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Combined use of gas chromatography and selected ion flow tube mass spectrometry for absolute trace gas quantification

Authors

  • Jiří Kubišta,

    1. J. Heyrovský Institute of Physical Chemistry, Academy of Sciences of the Czech Republic, Dolejškova 3, 182 23 Prague 8, Czech Republic
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  • Patrik Španěl,

    1. J. Heyrovský Institute of Physical Chemistry, Academy of Sciences of the Czech Republic, Dolejškova 3, 182 23 Prague 8, Czech Republic
    2. Trans Spectra Limited, 9 The Elms, Porthill, Newcastle-under-Lyme ST5 8RP, UK
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  • Kseniya Dryahina,

    1. J. Heyrovský Institute of Physical Chemistry, Academy of Sciences of the Czech Republic, Dolejškova 3, 182 23 Prague 8, Czech Republic
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  • Clive Workman,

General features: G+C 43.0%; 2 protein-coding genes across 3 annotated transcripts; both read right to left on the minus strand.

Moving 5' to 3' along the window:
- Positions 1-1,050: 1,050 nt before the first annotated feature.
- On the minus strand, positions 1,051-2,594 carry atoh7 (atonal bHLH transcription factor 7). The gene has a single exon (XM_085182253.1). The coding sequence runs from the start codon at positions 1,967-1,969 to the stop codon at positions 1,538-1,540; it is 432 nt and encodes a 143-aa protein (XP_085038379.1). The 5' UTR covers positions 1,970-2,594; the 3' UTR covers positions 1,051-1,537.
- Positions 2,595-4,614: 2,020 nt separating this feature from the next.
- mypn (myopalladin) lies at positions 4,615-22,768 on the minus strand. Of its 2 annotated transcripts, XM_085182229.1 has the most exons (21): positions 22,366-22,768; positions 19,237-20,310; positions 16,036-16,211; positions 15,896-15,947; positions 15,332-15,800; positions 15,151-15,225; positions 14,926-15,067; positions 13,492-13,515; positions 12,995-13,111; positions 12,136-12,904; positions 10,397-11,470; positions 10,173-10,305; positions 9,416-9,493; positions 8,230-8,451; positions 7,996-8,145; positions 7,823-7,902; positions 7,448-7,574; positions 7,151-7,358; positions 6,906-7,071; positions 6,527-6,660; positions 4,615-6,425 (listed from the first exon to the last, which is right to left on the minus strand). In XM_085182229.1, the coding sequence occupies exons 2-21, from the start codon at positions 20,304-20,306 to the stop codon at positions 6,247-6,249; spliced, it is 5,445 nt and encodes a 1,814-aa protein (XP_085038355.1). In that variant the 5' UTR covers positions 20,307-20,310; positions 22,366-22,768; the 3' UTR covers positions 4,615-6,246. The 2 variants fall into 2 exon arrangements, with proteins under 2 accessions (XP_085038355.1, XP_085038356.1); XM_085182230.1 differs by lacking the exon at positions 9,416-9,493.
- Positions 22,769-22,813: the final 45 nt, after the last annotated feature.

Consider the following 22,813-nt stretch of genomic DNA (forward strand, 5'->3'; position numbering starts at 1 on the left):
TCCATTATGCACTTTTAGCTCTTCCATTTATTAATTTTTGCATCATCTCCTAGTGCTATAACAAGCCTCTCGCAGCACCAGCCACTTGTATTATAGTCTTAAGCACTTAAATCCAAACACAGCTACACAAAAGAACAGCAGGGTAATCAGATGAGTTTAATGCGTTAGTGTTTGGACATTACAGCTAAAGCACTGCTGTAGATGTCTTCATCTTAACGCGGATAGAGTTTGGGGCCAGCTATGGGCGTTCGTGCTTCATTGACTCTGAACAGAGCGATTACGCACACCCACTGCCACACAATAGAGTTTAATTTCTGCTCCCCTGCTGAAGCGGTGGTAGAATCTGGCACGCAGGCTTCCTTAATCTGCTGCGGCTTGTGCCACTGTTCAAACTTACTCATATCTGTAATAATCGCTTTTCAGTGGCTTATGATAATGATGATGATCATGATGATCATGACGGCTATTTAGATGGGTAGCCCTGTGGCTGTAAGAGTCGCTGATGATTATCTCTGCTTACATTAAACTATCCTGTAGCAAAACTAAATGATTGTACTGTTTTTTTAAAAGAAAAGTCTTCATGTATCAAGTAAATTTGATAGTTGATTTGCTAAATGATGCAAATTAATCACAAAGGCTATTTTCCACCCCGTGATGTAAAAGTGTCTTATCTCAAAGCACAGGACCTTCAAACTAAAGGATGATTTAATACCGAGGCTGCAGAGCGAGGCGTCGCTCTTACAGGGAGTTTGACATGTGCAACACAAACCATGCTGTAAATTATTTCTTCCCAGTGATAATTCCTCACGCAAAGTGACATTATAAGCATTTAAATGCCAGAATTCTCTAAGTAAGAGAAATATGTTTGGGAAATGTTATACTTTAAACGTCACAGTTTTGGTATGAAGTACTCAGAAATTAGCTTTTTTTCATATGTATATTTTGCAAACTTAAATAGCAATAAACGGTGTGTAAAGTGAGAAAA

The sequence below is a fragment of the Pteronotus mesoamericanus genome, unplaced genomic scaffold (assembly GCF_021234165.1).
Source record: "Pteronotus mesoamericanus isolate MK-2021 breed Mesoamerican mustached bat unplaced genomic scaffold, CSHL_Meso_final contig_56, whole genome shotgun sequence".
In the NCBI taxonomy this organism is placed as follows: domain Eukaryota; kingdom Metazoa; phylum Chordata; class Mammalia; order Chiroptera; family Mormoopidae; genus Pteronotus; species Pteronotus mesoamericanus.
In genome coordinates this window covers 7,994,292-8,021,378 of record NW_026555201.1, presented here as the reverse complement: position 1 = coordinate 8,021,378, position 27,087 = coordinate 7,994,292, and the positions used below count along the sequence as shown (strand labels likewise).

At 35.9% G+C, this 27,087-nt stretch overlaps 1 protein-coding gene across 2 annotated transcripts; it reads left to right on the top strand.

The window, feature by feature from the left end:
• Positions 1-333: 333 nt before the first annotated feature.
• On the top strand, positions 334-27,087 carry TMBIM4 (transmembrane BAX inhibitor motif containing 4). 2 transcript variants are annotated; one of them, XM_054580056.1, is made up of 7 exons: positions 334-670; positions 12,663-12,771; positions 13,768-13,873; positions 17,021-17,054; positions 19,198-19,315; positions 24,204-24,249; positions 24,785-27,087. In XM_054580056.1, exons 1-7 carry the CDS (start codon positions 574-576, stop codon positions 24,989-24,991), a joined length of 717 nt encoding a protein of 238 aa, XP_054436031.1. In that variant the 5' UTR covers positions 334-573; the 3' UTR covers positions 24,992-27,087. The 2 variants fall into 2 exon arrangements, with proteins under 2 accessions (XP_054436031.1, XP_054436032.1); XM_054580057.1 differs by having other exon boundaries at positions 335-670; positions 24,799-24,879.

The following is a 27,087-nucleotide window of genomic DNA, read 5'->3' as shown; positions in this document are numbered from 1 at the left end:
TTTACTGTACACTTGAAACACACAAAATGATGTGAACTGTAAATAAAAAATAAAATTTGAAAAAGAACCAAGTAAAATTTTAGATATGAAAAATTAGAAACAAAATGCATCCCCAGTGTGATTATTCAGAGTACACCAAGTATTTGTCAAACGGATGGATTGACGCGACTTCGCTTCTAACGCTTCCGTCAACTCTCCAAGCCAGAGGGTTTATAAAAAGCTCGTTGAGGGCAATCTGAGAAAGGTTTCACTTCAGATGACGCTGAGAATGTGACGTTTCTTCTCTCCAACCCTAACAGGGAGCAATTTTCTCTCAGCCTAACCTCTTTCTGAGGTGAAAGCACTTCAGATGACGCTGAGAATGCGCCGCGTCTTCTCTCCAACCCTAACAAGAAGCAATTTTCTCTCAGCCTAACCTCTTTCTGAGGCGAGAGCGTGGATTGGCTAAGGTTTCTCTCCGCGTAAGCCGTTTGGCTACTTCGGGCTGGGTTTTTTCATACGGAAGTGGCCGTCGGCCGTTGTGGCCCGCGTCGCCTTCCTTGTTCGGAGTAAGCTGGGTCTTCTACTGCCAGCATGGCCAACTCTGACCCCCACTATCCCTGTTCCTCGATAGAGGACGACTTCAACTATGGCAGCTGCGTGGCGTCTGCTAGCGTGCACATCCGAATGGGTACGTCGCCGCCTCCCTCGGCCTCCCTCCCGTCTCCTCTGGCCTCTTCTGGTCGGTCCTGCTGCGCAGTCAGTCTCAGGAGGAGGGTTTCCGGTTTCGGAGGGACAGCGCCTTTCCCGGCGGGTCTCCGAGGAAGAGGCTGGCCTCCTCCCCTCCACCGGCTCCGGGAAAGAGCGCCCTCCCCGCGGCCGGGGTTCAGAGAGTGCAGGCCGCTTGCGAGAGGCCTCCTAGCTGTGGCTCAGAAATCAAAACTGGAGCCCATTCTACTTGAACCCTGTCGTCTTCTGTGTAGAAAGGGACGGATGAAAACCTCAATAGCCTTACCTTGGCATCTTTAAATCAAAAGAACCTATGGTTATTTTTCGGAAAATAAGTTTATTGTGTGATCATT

1. Trans Spectra Limited, 9 The Elms, Porthill, Newcastle-under-Lyme ST5 8RP, UK
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  • David Smith

    Corresponding author
    1. Trans Spectra Limited, 9 The Elms, Porthill, Newcastle-under-Lyme ST5 8RP, UK
    2. Centre for Science and Technology in Medicine, School of Medicine, Keele University, Thornburrow Drive, Hartshill, Stoke-on-Trent ST4 7QB, UK
    • Centre for Science and Technology in Medicine, School of Medicine, Keele University, Thornburrow Drive, Hartshill, Stoke-on-Trent ST4 7QB, UK.
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Abstract

The value of the gas chromatography (GC) and selected ion flow tube mass spectrometry (SIFT-MS) combination for the analysis of trace gases is demonstrated by the quantification of acetone in air samples using the three precursor ions available to SIFT-MS, viz. H3O+, NO+ and Omath image, and by the separation of the isomers 1-propanol and 2-propanol, and their analysis using H3O+ precursor ions. It is shown that the GC/SIFT-MS combination allows for accurate trace gas quantification obviating the regular, time-consuming calibrations that are usually required for the more commonly used detectors of GC systems, and the positive identification of isomers in mixtures that is often challenging using SIFT-MS alone. Thus, the GC/SIFT-MS combination paves the way to more confident analyses of complex mixtures such as exhaled breath. Copyright © 2006 John Wiley & Sons, Ltd.

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